President Barack Obama told reporters Monday that he believes President-elect Donald Trump is coming to the White House with a more flexible outlook on policy than his predecessors.
"He is coming to this office with fewer set hard-and-fast policy prescriptions than a lot of other presidents might be arriving with," Obama said. "I don't think he is idealogical. I think ultimately he is pragmatic in that way. And that can serve him well as long as he's got good people around him and he has a clear sense of direction."
During the campaign Trump made building a border wall, deporting millions of immigrants and blocking Muslims from entering the U.S. key parts of his message. However, now that he has been elected, Trump seems to be softening on some of his positions. That change, Obama said may be a reflection of the fact that Trump is not tied to a specific policy prescription.
Of course, the open question of what Trump could do next was still unnerving for the President.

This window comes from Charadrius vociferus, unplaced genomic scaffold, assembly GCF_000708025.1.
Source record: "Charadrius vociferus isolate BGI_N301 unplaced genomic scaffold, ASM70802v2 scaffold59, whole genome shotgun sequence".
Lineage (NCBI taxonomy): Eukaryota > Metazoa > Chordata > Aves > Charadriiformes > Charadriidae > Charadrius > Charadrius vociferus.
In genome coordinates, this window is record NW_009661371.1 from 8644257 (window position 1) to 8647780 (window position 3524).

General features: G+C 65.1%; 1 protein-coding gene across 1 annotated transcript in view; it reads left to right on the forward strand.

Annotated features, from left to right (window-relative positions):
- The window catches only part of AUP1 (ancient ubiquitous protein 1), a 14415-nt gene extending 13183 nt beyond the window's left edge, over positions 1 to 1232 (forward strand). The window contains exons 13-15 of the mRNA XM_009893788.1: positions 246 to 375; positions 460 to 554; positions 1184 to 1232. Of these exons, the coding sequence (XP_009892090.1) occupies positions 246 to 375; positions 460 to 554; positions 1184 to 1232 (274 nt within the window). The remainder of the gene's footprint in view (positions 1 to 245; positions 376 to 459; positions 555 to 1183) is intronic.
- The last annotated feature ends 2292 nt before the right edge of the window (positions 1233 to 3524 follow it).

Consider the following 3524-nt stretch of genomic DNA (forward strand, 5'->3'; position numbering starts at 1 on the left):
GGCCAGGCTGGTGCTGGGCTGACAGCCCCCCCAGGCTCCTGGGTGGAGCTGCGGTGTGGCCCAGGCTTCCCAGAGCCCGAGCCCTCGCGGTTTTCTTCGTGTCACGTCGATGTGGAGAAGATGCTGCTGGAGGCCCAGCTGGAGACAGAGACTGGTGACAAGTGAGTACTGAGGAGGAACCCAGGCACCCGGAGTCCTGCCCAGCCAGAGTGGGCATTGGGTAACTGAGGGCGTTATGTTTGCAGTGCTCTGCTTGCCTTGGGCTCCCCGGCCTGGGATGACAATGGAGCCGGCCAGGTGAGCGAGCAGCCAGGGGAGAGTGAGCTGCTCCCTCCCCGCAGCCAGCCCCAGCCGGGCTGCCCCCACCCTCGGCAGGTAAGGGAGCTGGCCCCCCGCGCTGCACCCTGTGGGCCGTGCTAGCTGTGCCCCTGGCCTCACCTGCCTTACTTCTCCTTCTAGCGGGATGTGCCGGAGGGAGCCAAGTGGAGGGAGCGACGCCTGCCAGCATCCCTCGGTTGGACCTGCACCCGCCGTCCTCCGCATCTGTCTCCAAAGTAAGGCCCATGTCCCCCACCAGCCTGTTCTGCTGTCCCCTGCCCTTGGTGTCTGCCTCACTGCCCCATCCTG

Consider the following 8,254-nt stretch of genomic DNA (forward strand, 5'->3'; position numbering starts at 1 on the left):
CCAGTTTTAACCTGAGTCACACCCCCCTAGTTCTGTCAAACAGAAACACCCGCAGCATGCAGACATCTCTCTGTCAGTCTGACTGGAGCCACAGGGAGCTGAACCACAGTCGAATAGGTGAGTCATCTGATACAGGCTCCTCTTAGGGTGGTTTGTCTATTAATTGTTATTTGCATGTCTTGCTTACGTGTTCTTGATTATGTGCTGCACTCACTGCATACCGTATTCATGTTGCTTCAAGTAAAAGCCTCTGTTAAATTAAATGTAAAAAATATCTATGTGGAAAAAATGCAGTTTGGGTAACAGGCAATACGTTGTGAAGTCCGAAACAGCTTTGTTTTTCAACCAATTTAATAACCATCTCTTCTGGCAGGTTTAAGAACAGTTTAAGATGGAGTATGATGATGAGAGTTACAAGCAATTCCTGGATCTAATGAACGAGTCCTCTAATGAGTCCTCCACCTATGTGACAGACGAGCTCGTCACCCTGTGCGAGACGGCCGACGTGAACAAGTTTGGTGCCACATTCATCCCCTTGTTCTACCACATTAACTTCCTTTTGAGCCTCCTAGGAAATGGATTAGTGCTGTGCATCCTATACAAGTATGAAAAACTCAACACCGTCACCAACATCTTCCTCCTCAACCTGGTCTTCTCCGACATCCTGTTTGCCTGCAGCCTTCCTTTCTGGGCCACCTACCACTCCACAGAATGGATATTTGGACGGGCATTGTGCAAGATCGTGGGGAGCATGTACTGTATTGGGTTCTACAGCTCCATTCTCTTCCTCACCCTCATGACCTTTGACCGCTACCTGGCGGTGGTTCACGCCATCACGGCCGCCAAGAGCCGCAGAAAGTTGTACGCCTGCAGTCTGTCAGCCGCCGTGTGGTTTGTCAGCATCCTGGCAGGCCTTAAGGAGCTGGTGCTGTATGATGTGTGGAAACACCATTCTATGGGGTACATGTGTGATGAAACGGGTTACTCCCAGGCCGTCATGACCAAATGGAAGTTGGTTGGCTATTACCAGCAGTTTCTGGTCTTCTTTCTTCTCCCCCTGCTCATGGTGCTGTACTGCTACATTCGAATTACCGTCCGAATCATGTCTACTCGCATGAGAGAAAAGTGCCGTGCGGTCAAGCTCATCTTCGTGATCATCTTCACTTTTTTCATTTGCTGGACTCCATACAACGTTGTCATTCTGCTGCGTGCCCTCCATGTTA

"Do I have concerns? Absolutely. Of course, I have concerns. He and I differ on a whole bunch of issues," Obama said.
What Obama did emphasize was that the government is designed to halt radical change.
"But the federal government and our democracy is not a speedboat, it's an ocean liner," Obama said. "As I discovered when I came into office. It took a lot of really hard work for us to make significant policy changes, even in our first two years when we had larger majorities than Mr. Trump will enjoy when he comes into office."